If the answer to any of these questions is "yes," you might be getting screwed. And it's not up to the government to fix it. It's not up to the government to protect your money. It's up to you.
Good investing,
Dan Ferris

Further Reading:

"I've seen Wall Street lie and cheat... from Blodgett to Madoff," Doc Eifrig said in a recent DailyWealth. "The irony is, protecting yourself from these convoluted shell games is simple." Find the most effective way to fight back here: The Ultimate Way to Protect Your Money from Wall Street Scams.
DailyWealth Classic: Many, many newsletter publishers "have simply abandoned any responsibility for the quality of the investment advice they publish," argues Porter Stansberry. Read more dirty secrets of the newsletter business here. Fair warning: What you're about to read will probably disappoint you and may even insult you. On the other hand... it might also make you rich.

Market Notes


This week's chart updates a huge trend we highlighted back in April 2009. It's the trend of "buy Asia, short Europe."
In Asia, tax rates are relatively low and people work their tails off to live a better life, like they see on television. In Europe (and the U.S.), taxes are high and governments have burdened their productive people with crushing debts in order to pay for massive "something for nothing" nanny-state programs.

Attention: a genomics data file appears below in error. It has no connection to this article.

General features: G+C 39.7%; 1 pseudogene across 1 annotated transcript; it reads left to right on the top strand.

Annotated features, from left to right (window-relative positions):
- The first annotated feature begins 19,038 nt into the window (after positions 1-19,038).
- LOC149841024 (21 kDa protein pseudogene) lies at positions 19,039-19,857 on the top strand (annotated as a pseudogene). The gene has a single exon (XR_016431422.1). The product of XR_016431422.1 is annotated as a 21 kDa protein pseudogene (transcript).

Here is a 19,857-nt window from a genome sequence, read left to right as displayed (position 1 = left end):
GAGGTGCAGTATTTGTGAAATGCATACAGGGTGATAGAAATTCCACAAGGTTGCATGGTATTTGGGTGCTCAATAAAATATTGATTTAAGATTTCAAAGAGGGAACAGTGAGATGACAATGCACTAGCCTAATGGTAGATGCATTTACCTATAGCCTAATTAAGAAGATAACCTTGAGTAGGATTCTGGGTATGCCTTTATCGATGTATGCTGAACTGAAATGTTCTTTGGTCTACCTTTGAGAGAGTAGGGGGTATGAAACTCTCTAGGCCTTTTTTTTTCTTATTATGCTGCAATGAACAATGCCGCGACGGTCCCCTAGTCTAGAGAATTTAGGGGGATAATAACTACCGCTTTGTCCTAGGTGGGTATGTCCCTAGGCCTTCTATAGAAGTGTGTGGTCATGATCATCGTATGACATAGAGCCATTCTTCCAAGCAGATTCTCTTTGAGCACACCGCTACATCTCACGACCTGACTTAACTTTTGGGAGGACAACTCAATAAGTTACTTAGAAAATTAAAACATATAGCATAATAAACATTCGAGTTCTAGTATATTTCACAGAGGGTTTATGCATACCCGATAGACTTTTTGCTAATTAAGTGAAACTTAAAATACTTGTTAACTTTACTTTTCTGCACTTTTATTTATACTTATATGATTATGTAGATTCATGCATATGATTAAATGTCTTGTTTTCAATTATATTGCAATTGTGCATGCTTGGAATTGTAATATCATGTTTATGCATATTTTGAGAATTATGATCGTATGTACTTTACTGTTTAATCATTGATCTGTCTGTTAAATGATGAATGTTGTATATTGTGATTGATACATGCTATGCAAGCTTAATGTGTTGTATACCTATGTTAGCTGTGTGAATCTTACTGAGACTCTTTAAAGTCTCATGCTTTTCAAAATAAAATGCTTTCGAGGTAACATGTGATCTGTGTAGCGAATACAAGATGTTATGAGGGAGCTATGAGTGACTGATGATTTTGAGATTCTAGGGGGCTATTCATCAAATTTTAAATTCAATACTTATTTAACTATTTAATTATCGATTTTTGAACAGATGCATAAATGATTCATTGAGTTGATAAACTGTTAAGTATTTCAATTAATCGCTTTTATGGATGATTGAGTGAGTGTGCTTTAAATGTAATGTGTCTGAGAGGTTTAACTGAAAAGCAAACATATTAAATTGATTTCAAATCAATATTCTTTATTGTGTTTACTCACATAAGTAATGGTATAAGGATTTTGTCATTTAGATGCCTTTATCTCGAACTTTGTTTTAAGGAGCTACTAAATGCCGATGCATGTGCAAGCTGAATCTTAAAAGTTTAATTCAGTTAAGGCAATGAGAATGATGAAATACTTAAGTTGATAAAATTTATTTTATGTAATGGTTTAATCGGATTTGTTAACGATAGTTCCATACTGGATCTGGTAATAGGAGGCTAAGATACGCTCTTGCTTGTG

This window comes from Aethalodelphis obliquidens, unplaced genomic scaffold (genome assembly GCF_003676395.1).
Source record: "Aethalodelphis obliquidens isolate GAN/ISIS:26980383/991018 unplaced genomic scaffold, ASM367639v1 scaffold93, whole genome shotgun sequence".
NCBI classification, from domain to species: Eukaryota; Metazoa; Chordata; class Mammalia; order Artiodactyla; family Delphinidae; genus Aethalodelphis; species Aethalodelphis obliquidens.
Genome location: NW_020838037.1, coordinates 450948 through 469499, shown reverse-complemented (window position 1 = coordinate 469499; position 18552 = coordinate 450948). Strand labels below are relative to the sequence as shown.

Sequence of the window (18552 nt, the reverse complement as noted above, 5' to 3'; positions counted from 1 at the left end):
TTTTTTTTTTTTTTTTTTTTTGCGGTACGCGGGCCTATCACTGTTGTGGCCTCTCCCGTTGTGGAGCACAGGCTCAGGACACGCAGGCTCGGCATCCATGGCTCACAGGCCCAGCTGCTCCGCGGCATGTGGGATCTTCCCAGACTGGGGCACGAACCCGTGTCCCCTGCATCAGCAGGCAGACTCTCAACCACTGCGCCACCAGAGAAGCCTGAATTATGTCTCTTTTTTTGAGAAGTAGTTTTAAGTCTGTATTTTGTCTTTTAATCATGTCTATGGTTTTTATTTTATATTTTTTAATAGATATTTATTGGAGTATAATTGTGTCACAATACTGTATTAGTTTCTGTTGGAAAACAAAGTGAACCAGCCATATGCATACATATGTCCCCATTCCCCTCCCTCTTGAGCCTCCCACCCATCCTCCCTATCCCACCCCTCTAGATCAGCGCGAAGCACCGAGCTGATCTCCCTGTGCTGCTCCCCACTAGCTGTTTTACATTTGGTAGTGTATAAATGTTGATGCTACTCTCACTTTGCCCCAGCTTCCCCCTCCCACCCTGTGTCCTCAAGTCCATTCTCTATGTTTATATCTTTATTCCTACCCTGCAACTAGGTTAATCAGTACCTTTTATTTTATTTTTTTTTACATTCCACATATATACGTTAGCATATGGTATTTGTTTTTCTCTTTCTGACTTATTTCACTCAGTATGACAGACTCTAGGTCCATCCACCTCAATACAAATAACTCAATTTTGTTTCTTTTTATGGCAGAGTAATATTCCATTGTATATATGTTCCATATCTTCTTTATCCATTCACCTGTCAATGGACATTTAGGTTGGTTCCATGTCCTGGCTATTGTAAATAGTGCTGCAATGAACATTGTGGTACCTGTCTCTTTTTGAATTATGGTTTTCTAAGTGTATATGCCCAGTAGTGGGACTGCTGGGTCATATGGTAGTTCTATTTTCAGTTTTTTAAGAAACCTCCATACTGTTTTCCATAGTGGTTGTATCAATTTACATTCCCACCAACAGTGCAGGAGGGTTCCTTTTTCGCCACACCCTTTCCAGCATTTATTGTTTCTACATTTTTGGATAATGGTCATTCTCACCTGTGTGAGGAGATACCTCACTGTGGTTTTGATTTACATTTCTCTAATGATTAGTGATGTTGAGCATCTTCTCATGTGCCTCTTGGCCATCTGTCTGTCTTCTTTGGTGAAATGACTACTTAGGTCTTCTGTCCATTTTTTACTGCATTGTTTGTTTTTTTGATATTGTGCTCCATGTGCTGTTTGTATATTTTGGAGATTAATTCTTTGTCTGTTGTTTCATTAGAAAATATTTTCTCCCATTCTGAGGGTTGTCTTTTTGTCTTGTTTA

For the long term, we love the idea of owning assets focused on the hard-working, high-growth, non-welfare states of Asia, while avoiding assets focused on the constipated, highly indebted welfare states of Europe. We introduced this idea with a "hedged" trade: buying the big emerging market fund (EEM) and shorting the big Italy fund (EWI). You can track this trade in the ratio chart below...
The rising trendline you see shows emerging market stocks (like those in China and India) outpacing stocks in old Europe. This trend has been in place for the past five years. As the old West goes with the "taxes and welfare" model, and Asia goes with the "work and save" model, this ratio will grind higher for decades. It is the surest bet in all of finance.

EEM vs. EWI:Asia up, the West not so much

Stat of the week


Gain in the price of cotton over the past 12 months. Cotton has nudged out silver (up 36%) and gold (up 31%) to be the best-performing commodity during this period.

In The Daily Crux